2.3 Collecting samples and laboratory testing
Saliva and blood samples were taken at 3 time points: on the first, eighth and 22nd day of treatment (Fig. 1). The saliva was collected in the morning, before breakfast and before chemotherapy was given. Each time, about 5 ml of saliva was collected with sterile tubes, then preserved with aprotinin, centrifuged (2000 rpm for 10 minutes) and then stored at -80 degrees Celsius.
In the salivary samples, the levels of immunoglobulin A (with use of Human IgA Platinum ELISA BMS by eBioscience) and total protein (with use of TP0300-1KT-total protein kit by SIGMA, Germany) were tested. The levels of immunoglobulin A and total protein in blood were also checked in a clinically-certified diagnostic laboratory using a Cobas INTEGRA device (Roche).
All symptoms that occurred during therapy were recorded. Adverse events (AEs) were assessed and graded with the use of the Common Terminology Criteria for Adverse Events (version 4.0).
2.4 Statistical evaluation
The distribution of the quantitative variables was assessed using the Shapiro-Wilk test. Non-parametric statistics were used to compare the levels of repeated measurements and post hoc non-parametric analysis was applied for between time-point comparisons. All analyses were performed using Statistical Software, version 10.0.A (Stat soft) and a P-value <.05 was considered statistically significant.
The salivary Ig A level correlated with serum IgA level at diagnosis of ALL. The Spearman correlation rank for the relationship was r = 0.28 and P = .031 (Fig. 2).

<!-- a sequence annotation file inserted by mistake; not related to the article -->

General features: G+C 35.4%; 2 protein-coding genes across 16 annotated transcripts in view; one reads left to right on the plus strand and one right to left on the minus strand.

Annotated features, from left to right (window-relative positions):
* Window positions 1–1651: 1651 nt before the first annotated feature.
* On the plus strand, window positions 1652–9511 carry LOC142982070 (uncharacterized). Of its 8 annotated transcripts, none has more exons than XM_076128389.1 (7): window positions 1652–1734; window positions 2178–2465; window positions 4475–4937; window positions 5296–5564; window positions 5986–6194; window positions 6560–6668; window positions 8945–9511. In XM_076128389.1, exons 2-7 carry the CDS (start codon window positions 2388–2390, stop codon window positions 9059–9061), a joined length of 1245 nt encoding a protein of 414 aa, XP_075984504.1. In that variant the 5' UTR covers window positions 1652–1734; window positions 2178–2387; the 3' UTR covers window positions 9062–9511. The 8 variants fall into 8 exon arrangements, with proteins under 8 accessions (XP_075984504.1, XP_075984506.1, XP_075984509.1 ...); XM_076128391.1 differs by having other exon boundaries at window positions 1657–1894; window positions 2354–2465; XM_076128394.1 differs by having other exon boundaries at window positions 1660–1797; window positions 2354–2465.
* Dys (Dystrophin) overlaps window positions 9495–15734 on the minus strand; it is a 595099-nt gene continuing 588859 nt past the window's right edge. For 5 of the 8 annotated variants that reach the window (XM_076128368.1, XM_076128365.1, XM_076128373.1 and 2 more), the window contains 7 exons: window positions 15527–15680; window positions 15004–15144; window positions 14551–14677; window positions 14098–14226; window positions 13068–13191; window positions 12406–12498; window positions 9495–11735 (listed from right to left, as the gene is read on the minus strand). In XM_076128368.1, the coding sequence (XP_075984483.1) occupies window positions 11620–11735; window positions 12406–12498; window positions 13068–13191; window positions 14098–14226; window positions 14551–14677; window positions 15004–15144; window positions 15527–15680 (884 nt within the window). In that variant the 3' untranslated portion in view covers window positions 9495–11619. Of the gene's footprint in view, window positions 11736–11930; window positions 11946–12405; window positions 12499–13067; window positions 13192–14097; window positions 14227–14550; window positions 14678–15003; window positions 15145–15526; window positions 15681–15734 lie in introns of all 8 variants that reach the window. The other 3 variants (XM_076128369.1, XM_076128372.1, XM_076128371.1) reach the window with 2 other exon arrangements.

During the examined period, the level of salivary IgA dropped from 10.7+/−4.8 to 9.6+/−6.4 between days 1 and 8, and to 5.7+/−3.9 (ng/mL) on day 22 (P = .04); (Table 2). This was even more pronounced when the level of salivary immunoglobulin A was normalized with the level of salivary total protein ratio, as the numbers decreased from 6,6+/− 3,2 on the first day, to 3,8+/-1,2 (ng/mg) on the last day of the study (P = .02); (Table 2).
In saliva, the significant reduction of immunoglobulin A level was not associated with any changes in total protein, which remained constant during the first 22 days of the therapy. In blood, the total protein content dropped from 6.2+/-0.4 to 5.1+/-0.3 g/dL between days 1 and 22 (P = .01). The level of serum IgA also decreased, but not significantly.
A correlation between lymphocyte count and serum IgA level was observed (r = 0.54; p < .03); however, no correlation was found between lymphocyte count and salivary IgA level (r = 0.06; P = .33); (Fig. 3A and B). Total lymphocyte count (per microliter) decreased considerably between day 1 and day 8, and day 22 (2.12+/−0.8 vs 0.41 +/−0.1 vs 1.08 +/0.5; P < .002). More detailed data is given in Table 2.
No cases of mucositis were noted before day 8 of treatment; however, 4 children were found to be suffering from oral mucosal inflammation until day 22. Three cases of mucositis were graded as 1 (mild form) according to the common terminology criteria for adverse events criteria while 1 case was graded as 3 (severe). One of 3 patients with mucositis graded as 1 was also found to display candidiasis of the oral mucosa. The level of salivary IgA at leukaemia diagnosis were similar among patients who later presented mucositis and who did not (10.8+/−6.1 vs 10.6+/−3.9 ng/mL, respectively; P = .63). During the treatment, the levels of salivary IgA were lower among 4 children suffering for mucositis than among children without mucosal lesions (at day 8: 9.1+/−7.4 ng/mL vs 9.7+/−5.4 ng/mL and P = .31, at day 22: 5.1+/−4.9 ng/mL vs 5.7+/−2.8 ng/mL and P = .19).